Letter to The Honourable Seamus O’Regan, P.C., M.P., Minister of Labour Employment and Social Development Canada with regards to Bill C-58: An Act to amend the Canada Labour Code and the Industrial Relations Board Regulations.
Earlier this year we urged your government not to introduce legislation that would prohibit employers from using replacement workers to perform the duties of employees who are on strike or locked out. Despite our concerns, Bill C-58 was tabled in Parliament on November 9.
Business leaders support the collective bargaining process and recognize a worker’s right to job action. Yet we are concerned that restricting the use of replacement workers in certain specified circumstances will have severe implications to employers who operate under federal jurisdiction and provide critical infrastructure to Canadians. Bill C-58 does not sufficiently consider security threats to the Canadian economy and, if passed as drafted, will expose critical infrastructure operators to higher levels of risk of foreign interference from both state and non-state actors.
Much of North America’s integrated infrastructure – from rail and transportation networks to electricity grids, financial services, and telecommunications – are owned and operated by private sector companies which fall under federal jurisdiction. These vital continental infrastructure networks must remain resilient to attack from hostile actors, including in the event of a labour dispute.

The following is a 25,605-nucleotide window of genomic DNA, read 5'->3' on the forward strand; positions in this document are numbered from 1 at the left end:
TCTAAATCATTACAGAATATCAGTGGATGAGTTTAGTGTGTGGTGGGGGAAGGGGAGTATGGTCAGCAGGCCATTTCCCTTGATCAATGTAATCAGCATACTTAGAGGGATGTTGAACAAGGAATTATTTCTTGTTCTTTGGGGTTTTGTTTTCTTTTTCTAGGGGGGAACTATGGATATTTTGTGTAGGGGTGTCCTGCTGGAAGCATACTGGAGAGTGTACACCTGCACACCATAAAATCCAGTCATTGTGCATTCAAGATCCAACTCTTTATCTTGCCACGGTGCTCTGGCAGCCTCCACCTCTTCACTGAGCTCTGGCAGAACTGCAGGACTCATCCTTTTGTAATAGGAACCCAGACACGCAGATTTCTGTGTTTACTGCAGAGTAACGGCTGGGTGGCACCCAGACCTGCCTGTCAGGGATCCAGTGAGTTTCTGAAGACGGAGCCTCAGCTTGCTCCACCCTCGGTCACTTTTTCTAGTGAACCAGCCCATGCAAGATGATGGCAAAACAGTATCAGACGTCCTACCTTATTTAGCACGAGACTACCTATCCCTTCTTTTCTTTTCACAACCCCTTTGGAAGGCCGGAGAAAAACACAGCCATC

The limited exemption clauses contained in Bill C-58 fail to recognize that Canadian companies are exposed to strategic threat actors seeking to undermine Canada’s economic security. Geopolitically inspired cyberattacks directed at Canadian companies are increasing at an alarming rate, with two out of every five companies falling victim to these types of cyberattacks in the last two years. In 2021 alone, the Canadian economy lost $4.3 billion (U.S.) due to paid ransoms and lost productivity.
Cyberattacks against critical infrastructure – such as electrical grids, telecommunications and energy networks – are particularly troubling given their potential to wreak havoc on Canadians’ everyday lives. Moreover, they result in reputational damage. Bill C-58 must ensure that Canadian companies can continue to defend themselves and their customers from foreign interference.
Moreover, given the integrated nature of our infrastructure networks, Canada cannot ignore the obligation it owes its allies and partners: the United States and Mexico. If continental infrastructure is targeted in Canada, it is not just Canadians who are affected. We have a duty and responsibility to ensure the responsiveness and resilience of infrastructure that Americans and Mexicans rely on.
Bill C-58 is deeply flawed and would require substantive amendments to ensure Canada’s vital infrastructure is protected during a labour dispute. If the government is not prepared to make those substantial amendments, we would again urge you to abandon the legislation.
February 12, 2024
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